I write about leadership all the time. Yet, in the last year or so I've had some people say that I don't write enough about how to be a good leader, instead concentrating on pointing out bad leadership traits.

Chris and I 001

It would be easy for me to counter that by showing them this post talking about 4 steps to being a better leader along with this post giving 3 more steps to becoming a better leader. I could also share this post about how to change to become a good leader and this post giving 9 easy ways to help leadership become easier for anyone who's in the right position.

Of course that would mean that I'd not only want people to go back and read some older posts (though that last one was only written last June), and it would seem as though I were making excuses for not writing anything more specific in over a year (although I talked about 3 leadership concepts, gave 5 pointers, and pontificated about 3 bad management processes in December). We wouldn't want that now would we?

Let's address this dilemma now then.

Something almost everyone knows is that you can't solve issues without knowing if there are any issues to be solved. In this case, what if you're already a good leader and you don't know it?

Here are 4 questions you can ask yourself or pontificate on to help you determine if you're a good leader already, or whether you should start taking steps towards being a better leader. I can't answer these for you based on the criteria, but if you need help you can always ask me and we can go through them... the first time for free. 😀

1. Do your employees come to you with business problems or issues with other employees?

Why is this pertinent? When employees are concentrating on their work they don't have time to get into a lot of pettiness in the workplace. Employees concentrate on their work because you've shown them how much you care about what they're doing and the department as a whole, and when they care as well then that becomes the focus of their time during the work day.

This means that their questions are about work processes, if they have to come to you with questions at all. This is how you want things to work because it's part of what helps your department be the best it can be. If they're coming to you complaining that someone is behaving badly, getting away with things or is being treated better than them, it means you're not paying attention to the important things in the department, thus you're not being a good leader.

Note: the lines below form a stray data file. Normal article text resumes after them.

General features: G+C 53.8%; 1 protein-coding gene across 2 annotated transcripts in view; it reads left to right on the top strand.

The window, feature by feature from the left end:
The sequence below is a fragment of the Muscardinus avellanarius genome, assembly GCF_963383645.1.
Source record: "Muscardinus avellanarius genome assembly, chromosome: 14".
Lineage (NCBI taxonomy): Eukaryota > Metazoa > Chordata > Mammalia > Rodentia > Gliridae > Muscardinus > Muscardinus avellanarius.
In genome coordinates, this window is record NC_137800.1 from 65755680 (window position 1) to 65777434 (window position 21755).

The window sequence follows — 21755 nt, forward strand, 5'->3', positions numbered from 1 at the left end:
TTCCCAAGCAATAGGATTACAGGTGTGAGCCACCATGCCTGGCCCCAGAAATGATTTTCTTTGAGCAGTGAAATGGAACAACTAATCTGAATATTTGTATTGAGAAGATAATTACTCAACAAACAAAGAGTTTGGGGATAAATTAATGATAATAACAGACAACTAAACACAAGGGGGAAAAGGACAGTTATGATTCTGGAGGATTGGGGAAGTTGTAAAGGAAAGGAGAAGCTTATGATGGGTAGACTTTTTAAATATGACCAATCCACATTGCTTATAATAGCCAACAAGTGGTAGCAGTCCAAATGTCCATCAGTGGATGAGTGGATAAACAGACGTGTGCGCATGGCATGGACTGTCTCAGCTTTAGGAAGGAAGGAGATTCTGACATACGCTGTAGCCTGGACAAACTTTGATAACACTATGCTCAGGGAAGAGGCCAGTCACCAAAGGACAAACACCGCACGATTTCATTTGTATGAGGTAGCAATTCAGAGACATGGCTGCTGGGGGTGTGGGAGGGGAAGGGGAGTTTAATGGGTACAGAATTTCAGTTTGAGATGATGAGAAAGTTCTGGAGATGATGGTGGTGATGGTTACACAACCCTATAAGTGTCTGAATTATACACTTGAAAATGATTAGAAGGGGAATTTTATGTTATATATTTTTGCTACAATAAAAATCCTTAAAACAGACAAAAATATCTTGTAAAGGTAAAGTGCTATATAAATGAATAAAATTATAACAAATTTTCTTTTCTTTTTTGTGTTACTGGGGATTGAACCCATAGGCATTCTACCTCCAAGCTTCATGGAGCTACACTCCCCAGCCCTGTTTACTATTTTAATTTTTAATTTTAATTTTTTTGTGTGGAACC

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2. Do your employees talk to you about business issues at all?

This is different than the first question because we've taken other personalities out of the equation and placed you in their place. Unless you take a lot of time to train employees, make sure they have all the tools to succeed and have regular meetings, employees who never bring problems to your attention is a bad thing.

This either means they don't care, they're not qualified to determine when things are going wrong, or that they're not comfortable coming to you with any issues they might discover because they're worried about your reaction (or inattention). If you're the only one who's always finding problems within the department, you're not being a good leader.

3. Do employees talk to you at all without your initiating discussion? Do they ever talk in front of you?

Being in a leadership position can feel pretty lonely sometimes. That's because it really is lonely for leaders who need to become better at the process.

Comfortable leaders can talk easily with all employees, even employees who don't report to them. Comfortable employees can ask each other questions or even have brief conversations about last night's TV show without worrying that you're going to punish them for it because you, as a competent leader, have set up processes for evaluating the work they're doing and trained them so you don't have to question their professionalism.

If you find that the only time people talk to you is if you say something, or if every time you walk into a room all conversation ceases... it's probably you needing a bit of leadership training.

4. Were you oblivious to any of the above 3 points before now?

Be honest with yourself and with me on this one. I've met a lot of people in leadership positions over the years who've talked about how bad their employees were for one reason or another. When I ask them about their leadership style they mostly assure me how good they are in doing their work. Yet when I ask them how they get along with employees they'll either answer "okay" or not really have a clue because they hadn't thought about it, being too intent on the daily job routine.

If the only time you ever think about employees is when things are going bad, or you only talk to employees when it's time for their job evaluations, or you're ready to teach them something new or only things that have to do with how they make you look good... you need to become a better leader.